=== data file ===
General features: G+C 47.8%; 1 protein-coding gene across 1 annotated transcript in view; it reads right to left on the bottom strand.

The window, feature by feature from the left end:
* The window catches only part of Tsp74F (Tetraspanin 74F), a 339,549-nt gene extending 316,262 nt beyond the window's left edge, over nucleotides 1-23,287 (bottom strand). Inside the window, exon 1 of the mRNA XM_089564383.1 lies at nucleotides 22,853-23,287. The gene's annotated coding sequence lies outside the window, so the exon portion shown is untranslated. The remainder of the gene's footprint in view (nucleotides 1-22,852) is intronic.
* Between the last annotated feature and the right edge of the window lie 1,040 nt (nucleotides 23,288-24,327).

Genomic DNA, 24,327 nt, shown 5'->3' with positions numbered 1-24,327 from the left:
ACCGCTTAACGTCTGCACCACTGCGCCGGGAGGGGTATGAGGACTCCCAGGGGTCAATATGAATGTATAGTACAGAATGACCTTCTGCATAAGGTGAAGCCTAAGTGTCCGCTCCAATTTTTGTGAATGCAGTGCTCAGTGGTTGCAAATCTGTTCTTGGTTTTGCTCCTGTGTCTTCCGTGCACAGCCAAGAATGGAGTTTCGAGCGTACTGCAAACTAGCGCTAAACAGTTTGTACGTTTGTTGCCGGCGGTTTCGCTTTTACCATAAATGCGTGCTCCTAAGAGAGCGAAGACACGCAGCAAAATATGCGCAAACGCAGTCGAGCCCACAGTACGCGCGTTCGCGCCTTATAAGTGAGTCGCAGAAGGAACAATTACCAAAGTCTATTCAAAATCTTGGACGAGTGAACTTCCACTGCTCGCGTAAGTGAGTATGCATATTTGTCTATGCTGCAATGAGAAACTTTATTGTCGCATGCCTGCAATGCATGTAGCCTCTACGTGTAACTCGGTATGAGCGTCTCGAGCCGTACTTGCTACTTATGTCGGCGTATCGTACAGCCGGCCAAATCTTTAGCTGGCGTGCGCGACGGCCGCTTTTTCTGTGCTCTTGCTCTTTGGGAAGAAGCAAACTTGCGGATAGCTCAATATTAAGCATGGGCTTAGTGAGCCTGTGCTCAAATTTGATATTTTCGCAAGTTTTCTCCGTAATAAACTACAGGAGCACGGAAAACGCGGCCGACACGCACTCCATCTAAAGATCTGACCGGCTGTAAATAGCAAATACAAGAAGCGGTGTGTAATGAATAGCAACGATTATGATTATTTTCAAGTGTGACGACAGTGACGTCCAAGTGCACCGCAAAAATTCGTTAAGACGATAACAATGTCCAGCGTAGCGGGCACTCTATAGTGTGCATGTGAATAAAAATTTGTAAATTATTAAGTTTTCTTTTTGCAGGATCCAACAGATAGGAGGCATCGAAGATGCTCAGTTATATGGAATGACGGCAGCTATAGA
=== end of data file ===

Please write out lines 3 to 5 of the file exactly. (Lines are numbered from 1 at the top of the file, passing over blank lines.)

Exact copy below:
* The window catches only part of Tsp74F (Tetraspanin 74F), a 339,549-nt gene extending 316,262 nt beyond the window's left edge, over nucleotides 1-23,287 (bottom strand). Inside the window, exon 1 of the mRNA XM_089564383.1 lies at nucleotides 22,853-23,287. The gene's annotated coding sequence lies outside the window, so the exon portion shown is untranslated. The remainder of the gene's footprint in view (nucleotides 1-22,852) is intronic.
* Between the last annotated feature and the right edge of the window lie 1,040 nt (nucleotides 23,288-24,327).

Genomic DNA, 24,327 nt, shown 5'->3' with positions numbered 1-24,327 from the left: